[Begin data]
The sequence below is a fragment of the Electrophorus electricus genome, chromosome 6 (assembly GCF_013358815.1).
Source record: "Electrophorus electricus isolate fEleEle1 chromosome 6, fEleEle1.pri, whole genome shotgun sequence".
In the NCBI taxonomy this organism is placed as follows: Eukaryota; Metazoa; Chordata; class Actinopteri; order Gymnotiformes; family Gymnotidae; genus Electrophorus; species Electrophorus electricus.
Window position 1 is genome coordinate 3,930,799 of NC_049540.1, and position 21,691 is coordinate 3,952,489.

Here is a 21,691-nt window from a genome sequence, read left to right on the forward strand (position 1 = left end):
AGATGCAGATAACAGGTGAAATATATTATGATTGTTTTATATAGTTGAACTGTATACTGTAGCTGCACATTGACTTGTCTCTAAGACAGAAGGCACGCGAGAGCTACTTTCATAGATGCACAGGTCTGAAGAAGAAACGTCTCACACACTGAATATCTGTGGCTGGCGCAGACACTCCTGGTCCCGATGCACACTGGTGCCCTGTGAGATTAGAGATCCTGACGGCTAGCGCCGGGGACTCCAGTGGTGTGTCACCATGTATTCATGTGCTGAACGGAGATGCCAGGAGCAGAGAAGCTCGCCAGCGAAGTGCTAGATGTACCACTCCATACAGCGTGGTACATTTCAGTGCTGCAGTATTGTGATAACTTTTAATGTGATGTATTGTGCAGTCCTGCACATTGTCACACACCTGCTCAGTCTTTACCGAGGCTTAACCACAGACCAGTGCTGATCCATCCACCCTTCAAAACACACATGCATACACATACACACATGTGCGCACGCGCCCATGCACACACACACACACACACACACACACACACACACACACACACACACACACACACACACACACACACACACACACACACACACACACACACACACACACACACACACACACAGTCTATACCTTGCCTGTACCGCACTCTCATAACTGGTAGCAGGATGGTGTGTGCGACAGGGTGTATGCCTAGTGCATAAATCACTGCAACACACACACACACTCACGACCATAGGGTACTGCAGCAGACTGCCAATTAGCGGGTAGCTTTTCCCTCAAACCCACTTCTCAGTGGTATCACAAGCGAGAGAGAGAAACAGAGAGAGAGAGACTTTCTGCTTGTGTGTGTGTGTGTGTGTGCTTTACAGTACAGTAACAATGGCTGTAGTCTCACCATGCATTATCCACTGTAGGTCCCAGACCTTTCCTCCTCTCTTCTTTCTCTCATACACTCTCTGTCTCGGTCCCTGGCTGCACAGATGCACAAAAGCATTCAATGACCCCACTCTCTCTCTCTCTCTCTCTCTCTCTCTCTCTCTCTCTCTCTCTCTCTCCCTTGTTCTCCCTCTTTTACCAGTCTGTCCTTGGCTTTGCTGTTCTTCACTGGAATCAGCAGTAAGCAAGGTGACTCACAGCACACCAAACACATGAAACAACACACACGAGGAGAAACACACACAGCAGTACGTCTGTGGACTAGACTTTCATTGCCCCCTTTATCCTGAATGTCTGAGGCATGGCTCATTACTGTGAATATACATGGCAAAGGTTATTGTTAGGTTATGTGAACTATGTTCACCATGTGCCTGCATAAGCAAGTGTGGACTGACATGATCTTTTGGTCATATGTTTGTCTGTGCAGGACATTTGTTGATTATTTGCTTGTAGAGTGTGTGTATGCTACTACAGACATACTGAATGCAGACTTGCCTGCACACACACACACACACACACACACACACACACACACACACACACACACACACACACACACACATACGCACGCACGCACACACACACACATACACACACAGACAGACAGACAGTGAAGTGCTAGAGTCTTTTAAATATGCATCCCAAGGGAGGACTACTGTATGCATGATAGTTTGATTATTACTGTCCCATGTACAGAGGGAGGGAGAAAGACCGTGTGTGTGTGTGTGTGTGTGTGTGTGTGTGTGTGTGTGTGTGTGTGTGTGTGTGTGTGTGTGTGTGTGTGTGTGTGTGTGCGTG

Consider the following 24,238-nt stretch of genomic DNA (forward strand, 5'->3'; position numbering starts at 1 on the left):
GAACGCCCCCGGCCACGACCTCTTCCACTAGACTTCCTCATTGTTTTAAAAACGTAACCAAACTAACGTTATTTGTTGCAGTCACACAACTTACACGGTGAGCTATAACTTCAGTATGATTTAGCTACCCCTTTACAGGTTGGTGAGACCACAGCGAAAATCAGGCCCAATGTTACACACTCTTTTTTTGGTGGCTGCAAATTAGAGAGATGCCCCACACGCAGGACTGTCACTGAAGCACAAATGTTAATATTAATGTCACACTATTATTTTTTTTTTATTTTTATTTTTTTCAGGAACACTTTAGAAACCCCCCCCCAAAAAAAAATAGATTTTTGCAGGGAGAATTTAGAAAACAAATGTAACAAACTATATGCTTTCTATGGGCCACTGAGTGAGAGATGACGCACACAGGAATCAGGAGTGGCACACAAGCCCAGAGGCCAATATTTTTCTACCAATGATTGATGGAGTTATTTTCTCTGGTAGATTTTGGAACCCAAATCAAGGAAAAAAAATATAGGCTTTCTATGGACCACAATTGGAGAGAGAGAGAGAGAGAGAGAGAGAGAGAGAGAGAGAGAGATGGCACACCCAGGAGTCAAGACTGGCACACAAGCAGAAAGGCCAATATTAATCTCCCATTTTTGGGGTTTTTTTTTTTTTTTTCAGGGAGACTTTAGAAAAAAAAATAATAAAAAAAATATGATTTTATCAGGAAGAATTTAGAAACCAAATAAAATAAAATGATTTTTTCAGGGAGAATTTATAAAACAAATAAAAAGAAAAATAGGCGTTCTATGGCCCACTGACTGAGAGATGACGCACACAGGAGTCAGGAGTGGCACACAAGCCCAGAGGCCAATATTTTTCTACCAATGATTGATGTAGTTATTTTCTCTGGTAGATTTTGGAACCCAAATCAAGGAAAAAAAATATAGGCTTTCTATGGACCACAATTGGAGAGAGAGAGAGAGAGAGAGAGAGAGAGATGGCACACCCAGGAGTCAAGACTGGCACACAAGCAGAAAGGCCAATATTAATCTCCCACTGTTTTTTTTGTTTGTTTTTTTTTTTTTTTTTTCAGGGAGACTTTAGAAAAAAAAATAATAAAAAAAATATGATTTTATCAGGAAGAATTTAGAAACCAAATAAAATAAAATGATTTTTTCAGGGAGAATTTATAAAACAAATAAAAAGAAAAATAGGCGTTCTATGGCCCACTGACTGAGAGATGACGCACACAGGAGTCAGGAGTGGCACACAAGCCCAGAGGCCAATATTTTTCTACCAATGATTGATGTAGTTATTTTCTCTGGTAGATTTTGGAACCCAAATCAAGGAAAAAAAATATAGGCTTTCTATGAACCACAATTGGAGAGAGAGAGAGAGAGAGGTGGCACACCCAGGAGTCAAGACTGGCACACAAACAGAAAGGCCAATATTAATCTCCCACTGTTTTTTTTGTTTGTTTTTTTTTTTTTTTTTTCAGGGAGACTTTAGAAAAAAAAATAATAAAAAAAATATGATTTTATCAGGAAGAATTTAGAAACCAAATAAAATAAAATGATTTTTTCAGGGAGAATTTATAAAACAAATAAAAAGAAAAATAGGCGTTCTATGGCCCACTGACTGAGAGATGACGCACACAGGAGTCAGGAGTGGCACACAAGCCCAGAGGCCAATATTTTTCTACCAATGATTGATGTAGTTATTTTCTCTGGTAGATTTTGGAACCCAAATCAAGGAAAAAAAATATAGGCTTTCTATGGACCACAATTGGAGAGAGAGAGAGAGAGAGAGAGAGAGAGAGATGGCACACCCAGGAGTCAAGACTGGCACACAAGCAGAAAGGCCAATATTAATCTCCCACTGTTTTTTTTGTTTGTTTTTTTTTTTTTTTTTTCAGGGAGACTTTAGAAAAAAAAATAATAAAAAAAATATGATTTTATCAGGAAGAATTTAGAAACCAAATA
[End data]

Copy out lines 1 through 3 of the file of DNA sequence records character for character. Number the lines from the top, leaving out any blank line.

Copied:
The sequence below is a fragment of the Electrophorus electricus genome, chromosome 6 (assembly GCF_013358815.1).
Source record: "Electrophorus electricus isolate fEleEle1 chromosome 6, fEleEle1.pri, whole genome shotgun sequence".
In the NCBI taxonomy this organism is placed as follows: Eukaryota; Metazoa; Chordata; class Actinopteri; order Gymnotiformes; family Gymnotidae; genus Electrophorus; species Electrophorus electricus.